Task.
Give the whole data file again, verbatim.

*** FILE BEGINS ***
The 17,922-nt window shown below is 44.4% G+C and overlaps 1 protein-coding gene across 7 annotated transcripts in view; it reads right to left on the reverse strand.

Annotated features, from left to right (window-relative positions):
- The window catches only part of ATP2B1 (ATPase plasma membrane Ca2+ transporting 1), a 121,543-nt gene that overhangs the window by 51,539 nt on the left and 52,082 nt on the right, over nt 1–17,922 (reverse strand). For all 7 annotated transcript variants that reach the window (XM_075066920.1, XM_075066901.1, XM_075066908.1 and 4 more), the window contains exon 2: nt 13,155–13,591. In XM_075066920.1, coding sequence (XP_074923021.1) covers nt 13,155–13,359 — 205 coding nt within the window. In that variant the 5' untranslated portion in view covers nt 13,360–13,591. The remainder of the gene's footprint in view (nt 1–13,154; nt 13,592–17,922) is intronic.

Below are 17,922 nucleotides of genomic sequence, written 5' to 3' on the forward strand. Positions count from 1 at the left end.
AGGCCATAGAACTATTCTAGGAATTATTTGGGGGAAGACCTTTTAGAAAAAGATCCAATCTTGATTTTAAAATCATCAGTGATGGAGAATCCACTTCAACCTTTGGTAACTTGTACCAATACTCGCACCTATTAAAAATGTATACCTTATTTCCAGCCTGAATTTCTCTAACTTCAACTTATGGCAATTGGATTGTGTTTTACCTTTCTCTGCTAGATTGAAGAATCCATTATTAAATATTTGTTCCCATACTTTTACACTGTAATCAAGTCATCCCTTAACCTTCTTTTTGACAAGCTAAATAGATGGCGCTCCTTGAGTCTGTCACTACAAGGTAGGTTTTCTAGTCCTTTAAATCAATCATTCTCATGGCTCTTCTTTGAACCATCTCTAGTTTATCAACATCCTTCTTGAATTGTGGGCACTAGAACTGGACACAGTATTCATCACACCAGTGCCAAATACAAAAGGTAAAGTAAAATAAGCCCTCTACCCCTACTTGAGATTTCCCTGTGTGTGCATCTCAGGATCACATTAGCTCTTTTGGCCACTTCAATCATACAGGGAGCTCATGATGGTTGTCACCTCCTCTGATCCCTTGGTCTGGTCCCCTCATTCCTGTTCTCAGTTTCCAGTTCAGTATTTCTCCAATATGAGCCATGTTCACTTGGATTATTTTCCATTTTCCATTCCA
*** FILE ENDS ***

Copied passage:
The 17,922-nt window shown below is 44.4% G+C and overlaps 1 protein-coding gene across 7 annotated transcripts in view; it reads right to left on the reverse strand.

Annotated features, from left to right (window-relative positions):
- The window catches only part of ATP2B1 (ATPase plasma membrane Ca2+ transporting 1), a 121,543-nt gene that overhangs the window by 51,539 nt on the left and 52,082 nt on the right, over nt 1–17,922 (reverse strand). For all 7 annotated transcript variants that reach the window (XM_075066920.1, XM_075066901.1, XM_075066908.1 and 4 more), the window contains exon 2: nt 13,155–13,591. In XM_075066920.1, coding sequence (XP_074923021.1) covers nt 13,155–13,359 — 205 coding nt within the window. In that variant the 5' untranslated portion in view covers nt 13,360–13,591. The remainder of the gene's footprint in view (nt 1–13,154; nt 13,592–17,922) is intronic.

Below are 17,922 nucleotides of genomic sequence, written 5' to 3' on the forward strand. Positions count from 1 at the left end.
AGGCCATAGAACTATTCTAGGAATTATTTGGGGGAAGACCTTTTAGAAAAAGATCCAATCTTGATTTTAAAATCATCAGTGATGGAGAATCCACTTCAACCTTTGGTAACTTGTACCAATACTCGCACCTATTAAAAATGTATACCTTATTTCCAGCCTGAATTTCTCTAACTTCAACTTATGGCAATTGGATTGTGTTTTACCTTTCTCTGCTAGATTGAAGAATCCATTATTAAATATTTGTTCCCATACTTTTACACTGTAATCAAGTCATCCCTTAACCTTCTTTTTGACAAGCTAAATAGATGGCGCTCCTTGAGTCTGTCACTACAAGGTAGGTTTTCTAGTCCTTTAAATCAATCATTCTCATGGCTCTTCTTTGAACCATCTCTAGTTTATCAACATCCTTCTTGAATTGTGGGCACTAGAACTGGACACAGTATTCATCACACCAGTGCCAAATACAAAAGGTAAAGTAAAATAAGCCCTCTACCCCTACTTGAGATTTCCCTGTGTGTGCATCTCAGGATCACATTAGCTCTTTTGGCCACTTCAATCATACAGGGAGCTCATGATGGTTGTCACCTCCTCTGATCCCTTGGTCTGGTCCCCTCATTCCTGTTCTCAGTTTCCAGTTCAGTATTTCTCCAATATGAGCCATGTTCACTTGGATTATTTTCCATTTTCCATTCCA